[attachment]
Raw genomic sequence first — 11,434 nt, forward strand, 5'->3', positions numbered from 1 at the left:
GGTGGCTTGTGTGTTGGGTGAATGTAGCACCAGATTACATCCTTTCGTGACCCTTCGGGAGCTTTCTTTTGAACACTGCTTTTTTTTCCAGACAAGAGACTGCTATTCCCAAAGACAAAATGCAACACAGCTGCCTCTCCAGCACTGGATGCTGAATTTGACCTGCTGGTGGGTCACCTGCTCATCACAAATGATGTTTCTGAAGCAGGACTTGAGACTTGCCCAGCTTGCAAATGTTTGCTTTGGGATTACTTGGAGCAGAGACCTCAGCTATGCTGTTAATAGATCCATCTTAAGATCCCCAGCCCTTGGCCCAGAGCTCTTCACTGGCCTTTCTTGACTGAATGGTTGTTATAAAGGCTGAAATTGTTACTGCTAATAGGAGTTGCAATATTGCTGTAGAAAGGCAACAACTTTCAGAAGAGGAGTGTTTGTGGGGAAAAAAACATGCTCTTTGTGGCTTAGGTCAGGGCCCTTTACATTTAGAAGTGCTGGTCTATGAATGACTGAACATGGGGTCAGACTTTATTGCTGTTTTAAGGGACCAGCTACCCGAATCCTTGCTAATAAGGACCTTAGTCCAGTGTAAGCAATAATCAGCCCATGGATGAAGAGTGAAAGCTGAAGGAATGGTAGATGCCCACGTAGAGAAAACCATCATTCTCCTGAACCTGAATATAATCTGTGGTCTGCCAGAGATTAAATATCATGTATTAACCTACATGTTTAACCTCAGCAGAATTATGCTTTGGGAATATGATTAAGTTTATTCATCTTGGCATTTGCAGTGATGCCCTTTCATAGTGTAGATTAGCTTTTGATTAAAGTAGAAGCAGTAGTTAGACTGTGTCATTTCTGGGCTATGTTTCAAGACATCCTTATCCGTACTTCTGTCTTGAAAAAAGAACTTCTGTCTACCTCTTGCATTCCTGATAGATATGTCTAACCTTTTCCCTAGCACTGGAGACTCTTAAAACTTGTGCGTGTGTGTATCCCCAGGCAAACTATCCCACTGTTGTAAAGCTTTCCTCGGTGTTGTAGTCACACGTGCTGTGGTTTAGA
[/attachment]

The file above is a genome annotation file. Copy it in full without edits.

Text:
Raw genomic sequence first — 11,434 nt, forward strand, 5'->3', positions numbered from 1 at the left:
GGTGGCTTGTGTGTTGGGTGAATGTAGCACCAGATTACATCCTTTCGTGACCCTTCGGGAGCTTTCTTTTGAACACTGCTTTTTTTTCCAGACAAGAGACTGCTATTCCCAAAGACAAAATGCAACACAGCTGCCTCTCCAGCACTGGATGCTGAATTTGACCTGCTGGTGGGTCACCTGCTCATCACAAATGATGTTTCTGAAGCAGGACTTGAGACTTGCCCAGCTTGCAAATGTTTGCTTTGGGATTACTTGGAGCAGAGACCTCAGCTATGCTGTTAATAGATCCATCTTAAGATCCCCAGCCCTTGGCCCAGAGCTCTTCACTGGCCTTTCTTGACTGAATGGTTGTTATAAAGGCTGAAATTGTTACTGCTAATAGGAGTTGCAATATTGCTGTAGAAAGGCAACAACTTTCAGAAGAGGAGTGTTTGTGGGGAAAAAAACATGCTCTTTGTGGCTTAGGTCAGGGCCCTTTACATTTAGAAGTGCTGGTCTATGAATGACTGAACATGGGGTCAGACTTTATTGCTGTTTTAAGGGACCAGCTACCCGAATCCTTGCTAATAAGGACCTTAGTCCAGTGTAAGCAATAATCAGCCCATGGATGAAGAGTGAAAGCTGAAGGAATGGTAGATGCCCACGTAGAGAAAACCATCATTCTCCTGAACCTGAATATAATCTGTGGTCTGCCAGAGATTAAATATCATGTATTAACCTACATGTTTAACCTCAGCAGAATTATGCTTTGGGAATATGATTAAGTTTATTCATCTTGGCATTTGCAGTGATGCCCTTTCATAGTGTAGATTAGCTTTTGATTAAAGTAGAAGCAGTAGTTAGACTGTGTCATTTCTGGGCTATGTTTCAAGACATCCTTATCCGTACTTCTGTCTTGAAAAAAGAACTTCTGTCTACCTCTTGCATTCCTGATAGATATGTCTAACCTTTTCCCTAGCACTGGAGACTCTTAAAACTTGTGCGTGTGTGTATCCCCAGGCAAACTATCCCACTGTTGTAAAGCTTTCCTCGGTGTTGTAGTCACACGTGCTGTGGTTTAGA